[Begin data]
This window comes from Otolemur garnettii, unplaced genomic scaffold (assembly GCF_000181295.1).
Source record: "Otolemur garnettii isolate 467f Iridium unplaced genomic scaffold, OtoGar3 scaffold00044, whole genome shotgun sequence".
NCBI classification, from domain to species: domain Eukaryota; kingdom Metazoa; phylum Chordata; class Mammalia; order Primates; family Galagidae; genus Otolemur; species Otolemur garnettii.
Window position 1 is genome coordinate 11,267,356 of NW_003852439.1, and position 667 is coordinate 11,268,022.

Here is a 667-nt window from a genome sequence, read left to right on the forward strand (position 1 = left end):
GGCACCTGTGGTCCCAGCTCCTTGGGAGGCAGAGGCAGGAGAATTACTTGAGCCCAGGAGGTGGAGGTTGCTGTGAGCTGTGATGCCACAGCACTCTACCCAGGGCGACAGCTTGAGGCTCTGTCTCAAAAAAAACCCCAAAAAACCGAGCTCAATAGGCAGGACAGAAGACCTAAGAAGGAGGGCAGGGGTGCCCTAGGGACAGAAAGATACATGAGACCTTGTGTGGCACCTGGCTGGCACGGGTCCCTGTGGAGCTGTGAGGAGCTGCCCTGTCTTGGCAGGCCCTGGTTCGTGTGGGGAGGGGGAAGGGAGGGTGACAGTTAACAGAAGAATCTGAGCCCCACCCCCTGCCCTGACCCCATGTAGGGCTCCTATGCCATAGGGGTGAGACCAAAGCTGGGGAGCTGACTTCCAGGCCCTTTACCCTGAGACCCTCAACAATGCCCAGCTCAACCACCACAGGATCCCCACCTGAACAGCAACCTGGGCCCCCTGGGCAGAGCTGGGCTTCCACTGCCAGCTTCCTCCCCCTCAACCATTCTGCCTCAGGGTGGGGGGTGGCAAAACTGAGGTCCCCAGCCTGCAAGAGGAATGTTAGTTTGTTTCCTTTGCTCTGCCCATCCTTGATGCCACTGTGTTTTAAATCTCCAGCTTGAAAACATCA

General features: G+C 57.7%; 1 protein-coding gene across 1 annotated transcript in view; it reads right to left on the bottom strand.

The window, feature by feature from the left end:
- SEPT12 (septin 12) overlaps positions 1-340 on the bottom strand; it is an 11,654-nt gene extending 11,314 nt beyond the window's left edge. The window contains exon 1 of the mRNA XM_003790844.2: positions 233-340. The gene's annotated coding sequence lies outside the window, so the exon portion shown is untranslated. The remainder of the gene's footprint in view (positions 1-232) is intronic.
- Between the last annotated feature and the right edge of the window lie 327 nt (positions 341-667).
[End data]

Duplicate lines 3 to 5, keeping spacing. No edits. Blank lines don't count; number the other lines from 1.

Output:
NCBI classification, from domain to species: domain Eukaryota; kingdom Metazoa; phylum Chordata; class Mammalia; order Primates; family Galagidae; genus Otolemur; species Otolemur garnettii.
Window position 1 is genome coordinate 11,267,356 of NW_003852439.1, and position 667 is coordinate 11,268,022.

Here is a 667-nt window from a genome sequence, read left to right on the forward strand (position 1 = left end):